Constellation Energy also works with its customers on energy timing.
The bread and butter of the Baltimore, Md.-based Exelon subsidiary are Fortune 500 companies. But most of the firm’s 300 business customers in New Hampshire tend to be on the smaller side, though not exactly mom-and-pop operations. For Constellation, the Mountain View Grand Resort — one of the state’s grand hotels — is a small business.
Mountain View also markets itself as a green institution, so the ability to add a little more per kilowatt-hour to buy wind credits complements the resort’s on-site windmill.
Even so, the resort has made some “substantial” savings, said chief engineer Mike O’Loughlin.
But PSNH spokesman Murray counters that Constellation in particular is not trustworthy.
He points to a $245 million settlement with the Federal Energy Regulatory Commission involving charges that the company engaged in price manipulation in New York, New England and Canada grids. New Hampshire will get $1.8 million of that settlement, to be rebated to ratepayers.
Daniel Allegretti said that the FERC matter is “behind us” and has “nothing to do with competition in New Hampshire.”
But Murray also points to the investigation by the New Hampshire PUC of the forged signature by an employee of Good Energy LP – a Constellation broker – that would have allowed a New Hampshire company to switch its electric provider.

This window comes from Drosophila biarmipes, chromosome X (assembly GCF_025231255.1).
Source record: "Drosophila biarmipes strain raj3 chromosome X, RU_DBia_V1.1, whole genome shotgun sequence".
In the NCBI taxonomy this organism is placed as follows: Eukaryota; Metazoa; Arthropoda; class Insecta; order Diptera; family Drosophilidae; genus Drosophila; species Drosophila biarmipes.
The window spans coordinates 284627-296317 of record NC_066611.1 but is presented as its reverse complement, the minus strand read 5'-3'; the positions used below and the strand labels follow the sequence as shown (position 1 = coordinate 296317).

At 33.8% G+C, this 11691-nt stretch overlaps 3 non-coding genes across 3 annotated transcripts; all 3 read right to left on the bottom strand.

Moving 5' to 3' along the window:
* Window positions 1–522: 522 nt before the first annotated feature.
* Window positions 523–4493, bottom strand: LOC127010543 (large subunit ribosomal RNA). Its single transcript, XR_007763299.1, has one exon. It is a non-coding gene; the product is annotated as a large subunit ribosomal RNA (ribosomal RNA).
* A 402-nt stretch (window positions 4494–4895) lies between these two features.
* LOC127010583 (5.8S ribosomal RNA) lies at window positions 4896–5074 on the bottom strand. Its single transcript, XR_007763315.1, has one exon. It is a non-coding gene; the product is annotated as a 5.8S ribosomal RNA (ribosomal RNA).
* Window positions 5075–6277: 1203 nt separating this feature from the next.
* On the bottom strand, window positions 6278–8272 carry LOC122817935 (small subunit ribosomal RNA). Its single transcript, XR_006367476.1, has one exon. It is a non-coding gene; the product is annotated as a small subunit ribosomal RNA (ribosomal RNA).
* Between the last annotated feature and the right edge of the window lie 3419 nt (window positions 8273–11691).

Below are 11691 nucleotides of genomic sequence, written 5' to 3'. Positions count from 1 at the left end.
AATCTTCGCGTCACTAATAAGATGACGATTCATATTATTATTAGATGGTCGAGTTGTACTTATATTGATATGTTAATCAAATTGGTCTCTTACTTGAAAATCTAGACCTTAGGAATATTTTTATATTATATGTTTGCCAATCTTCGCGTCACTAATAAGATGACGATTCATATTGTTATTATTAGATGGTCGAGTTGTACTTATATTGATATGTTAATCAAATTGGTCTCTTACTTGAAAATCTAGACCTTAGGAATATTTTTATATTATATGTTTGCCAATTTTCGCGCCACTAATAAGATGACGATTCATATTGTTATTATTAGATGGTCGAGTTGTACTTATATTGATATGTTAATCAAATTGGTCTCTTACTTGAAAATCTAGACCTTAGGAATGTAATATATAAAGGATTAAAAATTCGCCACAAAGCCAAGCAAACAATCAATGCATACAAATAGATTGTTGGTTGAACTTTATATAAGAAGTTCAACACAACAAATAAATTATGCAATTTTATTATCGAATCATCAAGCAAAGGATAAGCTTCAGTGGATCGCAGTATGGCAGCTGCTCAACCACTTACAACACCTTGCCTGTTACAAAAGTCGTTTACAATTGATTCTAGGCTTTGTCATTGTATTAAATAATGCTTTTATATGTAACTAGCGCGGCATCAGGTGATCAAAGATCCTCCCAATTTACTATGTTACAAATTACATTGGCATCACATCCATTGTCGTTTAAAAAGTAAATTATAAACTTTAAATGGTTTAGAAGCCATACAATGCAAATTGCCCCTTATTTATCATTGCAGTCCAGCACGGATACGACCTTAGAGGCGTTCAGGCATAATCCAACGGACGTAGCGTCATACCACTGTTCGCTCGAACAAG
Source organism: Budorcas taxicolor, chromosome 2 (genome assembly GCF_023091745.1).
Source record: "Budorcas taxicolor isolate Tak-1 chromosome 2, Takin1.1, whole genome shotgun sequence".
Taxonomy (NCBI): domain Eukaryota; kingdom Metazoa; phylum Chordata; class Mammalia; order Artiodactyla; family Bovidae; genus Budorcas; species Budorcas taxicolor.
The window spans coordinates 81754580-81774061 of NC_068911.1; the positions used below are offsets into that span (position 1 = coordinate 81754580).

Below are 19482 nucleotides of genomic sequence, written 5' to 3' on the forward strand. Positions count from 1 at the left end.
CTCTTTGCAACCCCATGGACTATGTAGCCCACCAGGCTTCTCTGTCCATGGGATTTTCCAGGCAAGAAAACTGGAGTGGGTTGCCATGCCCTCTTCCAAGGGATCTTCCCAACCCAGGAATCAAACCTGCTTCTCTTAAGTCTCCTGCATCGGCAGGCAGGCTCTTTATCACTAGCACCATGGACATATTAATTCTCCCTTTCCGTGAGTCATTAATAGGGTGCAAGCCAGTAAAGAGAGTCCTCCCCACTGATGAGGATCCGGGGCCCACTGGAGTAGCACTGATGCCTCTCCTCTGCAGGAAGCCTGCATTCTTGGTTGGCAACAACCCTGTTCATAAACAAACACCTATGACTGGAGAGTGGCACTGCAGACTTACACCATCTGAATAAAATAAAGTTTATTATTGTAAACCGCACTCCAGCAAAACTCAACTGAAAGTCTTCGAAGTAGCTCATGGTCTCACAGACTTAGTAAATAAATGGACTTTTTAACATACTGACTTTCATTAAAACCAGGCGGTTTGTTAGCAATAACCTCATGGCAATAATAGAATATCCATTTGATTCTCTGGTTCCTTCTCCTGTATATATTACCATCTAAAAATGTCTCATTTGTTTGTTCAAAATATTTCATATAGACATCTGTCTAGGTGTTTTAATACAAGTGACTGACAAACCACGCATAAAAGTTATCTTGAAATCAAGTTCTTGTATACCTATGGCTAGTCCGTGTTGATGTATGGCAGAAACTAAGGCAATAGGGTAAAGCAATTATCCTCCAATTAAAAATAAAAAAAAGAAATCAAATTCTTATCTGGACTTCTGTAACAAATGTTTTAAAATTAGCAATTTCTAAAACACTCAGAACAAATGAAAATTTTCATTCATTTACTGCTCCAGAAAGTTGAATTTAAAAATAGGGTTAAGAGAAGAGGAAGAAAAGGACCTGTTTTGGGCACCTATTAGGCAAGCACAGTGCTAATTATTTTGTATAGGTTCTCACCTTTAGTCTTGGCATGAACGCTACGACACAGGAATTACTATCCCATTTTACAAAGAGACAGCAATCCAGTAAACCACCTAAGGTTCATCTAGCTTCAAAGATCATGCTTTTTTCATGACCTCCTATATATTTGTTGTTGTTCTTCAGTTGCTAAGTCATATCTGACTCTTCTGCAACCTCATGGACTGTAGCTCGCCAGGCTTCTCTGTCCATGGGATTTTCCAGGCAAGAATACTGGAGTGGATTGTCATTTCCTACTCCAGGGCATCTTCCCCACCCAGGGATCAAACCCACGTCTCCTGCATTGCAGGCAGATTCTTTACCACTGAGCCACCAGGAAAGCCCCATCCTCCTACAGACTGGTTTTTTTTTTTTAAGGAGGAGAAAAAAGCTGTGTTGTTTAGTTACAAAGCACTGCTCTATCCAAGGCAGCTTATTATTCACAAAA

Allegretti, Constellation’s director of government affairs, insisted that it was the Good Energy employee who was responsible for the wrongdoing. “We didn’t forge the signature,” he said. “We did nothing wrong.” He added that the PUC didn’t take any action against Constellation in the matter.
The PUC, however, did say that Constellation’s “lack of effort to ensure that such practices have not been common or will not occur in the future” was “disheartening.”
PSNH has another idea to deal with the migration. It wants to be able to offer a special rate to bring customers back, an idea backed by the PUC staff, though the commission itself has yet to rule on the proposal.
Under the plan, the alternative default energy rate would be the marginal cost to serve returning customers, plus the non-operating cost of the scrubber at the Bow plant. As of last July, that added up to 6.4 cents a kilowatt-hour.
Only those who left PSNH for more than a year could receive the rate, and it would last only a year (though customers could come and go during this year). The rate would change if the price goes up or down by about 0.75 cents.
The deal would be offered to large businesses first, but would be extended to small businesses and residents nine months later.
PSNH’s competitors oppose the idea, arguing that it would result in higher prices for those who had not migrated, which is unfair. Besides, “the very purpose of the rate … is to entice customers away from an existing competitive supply,” said Fromuth.
Hearings on the alternative rate have been scheduled for Nov. 26.